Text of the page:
Tuesday, April 17, 2012

J'aime le film de Gainsbourg

The lover of the pop biopic has been well served in recent years. The Americans have given us solid, sturdy narratives with exceptional performances - Jaime Fox as Ray Charles and Joaquin Phoenix as The Man in Black. The Brits have produced quirky, independently-spirited impressionist oddities about outsiders and desperadoes like the gay, half-deaf, occult obsessed 1960s record producer Joe Meek in Telstar, and Polio-striken punk word smith Ian Drury in Sex & Drugs & Rock & Roll. The French, however, have been less well served, largely because, let's face it, the French were pretty short of pop stars to begin with.

There are, of course, exceptions to every rule and Serge Gainsbourg was a notable exception, as is the film that carries his name that is ostensibly about his life. In contrast to recent American efforts, first-time director Joann Sfar is scarcely interested in the emotional peaks and troughs of Gainsbourg's journey through life and much interested in capturing a sense of the outlaw spirit of the man's music. Sfar said he wanted to "avoid the burden of making a museum piece" and just have fun making a movie, an approach that would have likely found favour with the film's laconic hero.

The one time cartoonist achieves this in a number of ways, most notably through the creative use of puppets and long-limbed Guillermo Del Toro collaborator Doug Jones, who lends his unique physicality to a grossly exaggerated caricature of Gainsbourg's favoured public image - La Gueule - an elegant anarchistic lothario with an enormous nose, who time after time leads Gainsbourg astray. When Gainsbourg finds himself uncertain about whether to pursue a musical or an artistic career, La Gueule takes his guitar in hand, lights his head with a match and dances around his counterpart's studio, burning precious artworks and engulfing the entire room in flames. When the fire is extinguished, nothing of Gainsbourg's life of an artist remains.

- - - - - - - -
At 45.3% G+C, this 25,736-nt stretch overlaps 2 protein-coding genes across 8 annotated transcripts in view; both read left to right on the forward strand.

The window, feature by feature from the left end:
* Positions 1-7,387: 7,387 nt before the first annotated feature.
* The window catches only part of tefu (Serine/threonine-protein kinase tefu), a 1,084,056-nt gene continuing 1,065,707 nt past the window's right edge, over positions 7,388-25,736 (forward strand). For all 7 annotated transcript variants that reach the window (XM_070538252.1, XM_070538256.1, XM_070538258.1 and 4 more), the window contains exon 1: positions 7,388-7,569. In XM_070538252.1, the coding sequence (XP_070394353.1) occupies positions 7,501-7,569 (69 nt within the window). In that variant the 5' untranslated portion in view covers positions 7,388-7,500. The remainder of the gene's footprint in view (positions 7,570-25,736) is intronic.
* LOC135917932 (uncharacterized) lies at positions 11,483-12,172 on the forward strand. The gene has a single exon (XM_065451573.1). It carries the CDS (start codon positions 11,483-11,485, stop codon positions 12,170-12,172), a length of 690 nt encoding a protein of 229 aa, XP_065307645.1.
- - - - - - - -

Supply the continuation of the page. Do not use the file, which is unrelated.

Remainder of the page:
It is not a subtle film. Characters are invariably what they seem and all details are painted in broad, colourful brush strokes. There is hardly any consideration given to narrative - once the small Jewish boy has escaped from the shadow of what he calls his Ugly Mug - another live-action puppet - the film moves rapidly from one Euro Pop musical number to the next, Gainsbourg bedding beautiful woman, one after another - Greco, Bardot, Birkin - and La Gueule inviting him to elope lest he settling down. Eric Elmosnino is exemplary in the leading role, surly, sarcastic, a cigarette hanging out of his mouth at all times.

Gainsbourg: A Heroic Life is the film's full title, intended as an ironic in-joke I presume. The film plays out a male fantasy about being the bad boy that at times resembles so closely a parody of a French hero, I can only assume the director is having a bit of fun by calling the film that. Gainsbourg, as depicted in the film was the kind of selfish bastard best avoided in real-life, but its good fun to indulge in two hours of his company via the medium of film. Far from perfect, but the lie is a good one. 'When the legend becomes fact, print the legend'.

Bravo! C'est tres bon!


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